I received Kris Carr’s Crazy Sexy Kitchen today. (I have followed Kris Carr pretty much since she started an Internet presence talking about nutrition as a way to overcome cancer, which is one of my interests as a nutrition consultant).
I was pleasantly surprised that this book contains so many interesting raw recipes that I haven’t seen anywhere else (lately, that is my new bellwether: how many times have I seen this idea with one ingredient change, or, is this something new or incredibly innovative?). Even among the cooked recipes, there is often a suggestion as to how to make them raw.
Although the book is co-written by Chad Sarno, a chef in his own wright, a number of other chefs have contributed recipes to it.
Notably, quite a few of the raw recipes look like things I can envision myself putting together in the near future (oh, if you don’t know me, that is pretty much the highest accolade I know how to give to a collection of raw recipes – I am really old school, and, also, a really lazy eater, so, if something looks enticing, and it looks like something that I would be willing to spend time eating, and I think I might actually be willing to put in the time to make it, that wins the blue ribbon). There are also a number of interesting and delicious-looking vegan but non-raw recipes, which would make this a very good book for those who might be transitioning to either a vegan or a raw vegan diet.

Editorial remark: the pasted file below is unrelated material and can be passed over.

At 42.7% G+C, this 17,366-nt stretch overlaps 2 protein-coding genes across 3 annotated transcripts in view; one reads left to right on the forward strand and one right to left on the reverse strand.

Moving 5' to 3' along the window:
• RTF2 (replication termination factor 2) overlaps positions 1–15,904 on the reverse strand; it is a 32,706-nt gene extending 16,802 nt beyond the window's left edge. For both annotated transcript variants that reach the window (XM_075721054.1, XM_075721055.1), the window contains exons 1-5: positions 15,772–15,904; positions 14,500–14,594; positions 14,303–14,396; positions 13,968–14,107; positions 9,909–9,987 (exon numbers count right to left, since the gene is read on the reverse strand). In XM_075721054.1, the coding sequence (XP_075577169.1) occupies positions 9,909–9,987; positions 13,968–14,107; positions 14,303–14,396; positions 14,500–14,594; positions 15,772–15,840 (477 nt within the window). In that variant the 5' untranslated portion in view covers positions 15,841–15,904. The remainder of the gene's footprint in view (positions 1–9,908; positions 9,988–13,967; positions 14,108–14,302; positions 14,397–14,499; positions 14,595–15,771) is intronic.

Aside from the recipes, one of the things I really liked about this book was the initial sections about food preparation equipment, starting from knife descriptions (this is always my favorite, as my first “food processor” was my beautiful knife, which I still have) and going through just about everything, including dehydrators; and methods for cutting (this is like a mini chef-prep course by itself).
By me, this is one of the best new vegan/raw vegan books out there. Despite my initial reservations, I’m glad I made the leap of faith and got it